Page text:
Others process things more holistically … they move from whole to parts.  They easily see the big idea.  Don’t confuse them with the details.  Just give them the main idea and let them run with it!  These students are great at discovering the main ideas from lectures or labs and are able to organize their studying for tests around the most important ideas, yet may often miss a crucial step in a lab because they didn’t want to bother with a detail. 


Of course, there are many more cognitive issues than these two.  There are students who need to use concrete examples for learning, while others want to think about it in abstract ways.  Some students have to jump right into the learning, while others want to think and reflect on things before trying them.  And so on …


And of course this isn’t the whole story either.  Anyone who has read Howard Gardner knows that everyone brings certain “intelligences” to the table as well.  Some students can learn best or demonstrate what they know best in the context of music or art.  Some need to demonstrate learning in an interpersonal way or can use language in unique ways to communicate thoughts and ideas.


All of which certainly leads to the following question?  If there are thirty kids in your class, and they all bring different combinations of learning styles to the table, how in the world can a teacher match or fit all the lessons to every student?


The answer is quite simple.  You can’t and you shouldn’t!


What?  Come on Fred … are you saying we shouldn’t try to make learning match our learners?  That’s right … that’s what I’m saying.  We shouldn’t, at least not all of the time.


First of all, we are talking about learning styles, not learning absolutes.  Just because a learner prefers visual input of data does not mean he/she can only learn from visual cues.   It is just a preferred style.  We typically migrate towards what is easiest and most enjoyable for us, so we tend to try to learn new things in the style we prefer.  But obviously we won’t always be able to have a teacher, boss, or business that will match our learning style, so it is important that every student learns to improve those styles in which they aren’t as comfortable.  We need to help holistic students learn to deal with details, and we need to help sequential students get better at finding the big ideas … to see the forest without getting lost in the trees!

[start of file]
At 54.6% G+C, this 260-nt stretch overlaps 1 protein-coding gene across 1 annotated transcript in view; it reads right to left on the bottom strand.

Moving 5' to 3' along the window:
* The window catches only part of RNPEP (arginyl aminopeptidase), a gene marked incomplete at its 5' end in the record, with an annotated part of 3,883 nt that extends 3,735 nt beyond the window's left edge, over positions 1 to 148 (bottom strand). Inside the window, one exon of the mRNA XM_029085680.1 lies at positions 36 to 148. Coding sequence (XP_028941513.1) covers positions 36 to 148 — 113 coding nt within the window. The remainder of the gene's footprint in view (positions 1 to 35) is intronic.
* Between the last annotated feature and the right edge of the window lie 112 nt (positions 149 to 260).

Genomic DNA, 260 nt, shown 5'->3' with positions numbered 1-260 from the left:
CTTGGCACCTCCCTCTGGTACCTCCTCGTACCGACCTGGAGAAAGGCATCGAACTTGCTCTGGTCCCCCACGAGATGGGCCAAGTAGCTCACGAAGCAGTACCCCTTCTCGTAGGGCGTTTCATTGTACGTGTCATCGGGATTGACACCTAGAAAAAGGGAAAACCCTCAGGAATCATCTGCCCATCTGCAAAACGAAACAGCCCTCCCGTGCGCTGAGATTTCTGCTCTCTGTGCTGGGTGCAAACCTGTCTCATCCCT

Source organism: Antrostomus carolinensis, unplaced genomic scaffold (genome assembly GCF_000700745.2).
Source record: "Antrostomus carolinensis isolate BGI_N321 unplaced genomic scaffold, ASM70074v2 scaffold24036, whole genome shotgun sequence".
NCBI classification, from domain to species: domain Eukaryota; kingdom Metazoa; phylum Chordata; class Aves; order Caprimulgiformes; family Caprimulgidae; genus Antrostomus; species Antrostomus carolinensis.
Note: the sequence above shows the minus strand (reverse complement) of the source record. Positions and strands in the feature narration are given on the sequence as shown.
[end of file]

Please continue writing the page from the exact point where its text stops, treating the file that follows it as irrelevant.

And this needs to be intentional. When was the last time you sat down and designed lessons to help students become better at styles in which they aren’t very comfortable.  For that matter, do you even know your students’ learning styles?  If we are in the business of helping students learn, isn’t it ironic that most teachers do NOT know how their individual students learn?  How about it?  Do you? 


Fortunately in this age of available technology, there are several ways you can quickly check so that you at least have an idea of where your students are at in terms of learning styles or their personalities that determine how they learn.  Felder’s assessments, as well as the Learning Style Inventory based on Kolb's research, or a Meyers/Briggs type assessment can be administered in a period or less to kids and can give a teacher at least a snapshot of how they learn.  I try to find this information about my students the first week I have them, and I also share it with them, so that they can be more in charge of their learning.  My goal as a teacher in each class is to try to help a student know their strengths in learning so they can help others who are weak in the same area.  And I want them to work on at least one area of “weakness” to help them become more comfortable in that learning arena.